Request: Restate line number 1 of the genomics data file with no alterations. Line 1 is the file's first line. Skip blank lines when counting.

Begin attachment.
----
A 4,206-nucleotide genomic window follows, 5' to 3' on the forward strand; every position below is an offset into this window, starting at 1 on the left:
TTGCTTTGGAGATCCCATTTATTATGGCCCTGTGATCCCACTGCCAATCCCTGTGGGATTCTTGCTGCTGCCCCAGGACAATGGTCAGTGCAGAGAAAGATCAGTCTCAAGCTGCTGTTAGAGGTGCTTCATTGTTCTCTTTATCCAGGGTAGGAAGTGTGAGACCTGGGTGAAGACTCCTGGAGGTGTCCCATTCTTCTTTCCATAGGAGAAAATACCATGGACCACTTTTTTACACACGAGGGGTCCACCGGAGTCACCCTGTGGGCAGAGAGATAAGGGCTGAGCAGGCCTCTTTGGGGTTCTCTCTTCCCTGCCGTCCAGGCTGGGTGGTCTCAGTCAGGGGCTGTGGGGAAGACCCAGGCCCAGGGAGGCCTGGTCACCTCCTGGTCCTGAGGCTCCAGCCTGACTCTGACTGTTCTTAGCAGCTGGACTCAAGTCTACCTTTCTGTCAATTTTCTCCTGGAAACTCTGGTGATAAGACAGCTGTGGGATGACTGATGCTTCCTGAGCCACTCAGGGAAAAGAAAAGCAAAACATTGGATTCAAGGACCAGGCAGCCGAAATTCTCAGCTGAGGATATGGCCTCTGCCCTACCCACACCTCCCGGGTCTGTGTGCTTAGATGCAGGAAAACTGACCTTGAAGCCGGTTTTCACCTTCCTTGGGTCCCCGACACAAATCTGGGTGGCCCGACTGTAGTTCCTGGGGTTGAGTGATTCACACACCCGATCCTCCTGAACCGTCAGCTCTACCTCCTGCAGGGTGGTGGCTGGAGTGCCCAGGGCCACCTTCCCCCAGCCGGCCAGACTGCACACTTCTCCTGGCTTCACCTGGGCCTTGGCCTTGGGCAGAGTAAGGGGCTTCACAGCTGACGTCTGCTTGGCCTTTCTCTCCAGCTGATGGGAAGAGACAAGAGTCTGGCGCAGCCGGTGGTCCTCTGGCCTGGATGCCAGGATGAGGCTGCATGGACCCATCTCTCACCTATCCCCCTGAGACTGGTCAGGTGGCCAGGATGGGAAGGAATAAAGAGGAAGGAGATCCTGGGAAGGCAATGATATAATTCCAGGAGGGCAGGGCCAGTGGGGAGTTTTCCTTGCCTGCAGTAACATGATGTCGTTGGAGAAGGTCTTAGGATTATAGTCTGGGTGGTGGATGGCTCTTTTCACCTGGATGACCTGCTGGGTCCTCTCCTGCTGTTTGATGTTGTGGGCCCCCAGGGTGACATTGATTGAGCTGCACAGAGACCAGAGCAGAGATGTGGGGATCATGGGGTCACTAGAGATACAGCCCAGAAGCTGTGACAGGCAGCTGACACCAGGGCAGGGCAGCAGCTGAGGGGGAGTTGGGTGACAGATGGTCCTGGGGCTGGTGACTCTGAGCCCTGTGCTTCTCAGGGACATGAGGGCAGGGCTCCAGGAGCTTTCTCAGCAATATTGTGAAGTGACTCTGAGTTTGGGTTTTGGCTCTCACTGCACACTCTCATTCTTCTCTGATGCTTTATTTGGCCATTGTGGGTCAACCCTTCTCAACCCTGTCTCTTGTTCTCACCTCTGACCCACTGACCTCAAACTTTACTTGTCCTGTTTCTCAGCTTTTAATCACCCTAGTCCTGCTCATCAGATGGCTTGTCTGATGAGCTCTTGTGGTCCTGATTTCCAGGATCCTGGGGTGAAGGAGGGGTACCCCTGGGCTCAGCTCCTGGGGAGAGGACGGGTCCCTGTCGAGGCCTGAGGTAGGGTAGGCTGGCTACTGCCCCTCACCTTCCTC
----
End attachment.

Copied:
A 4,206-nucleotide genomic window follows, 5' to 3' on the forward strand; every position below is an offset into this window, starting at 1 on the left: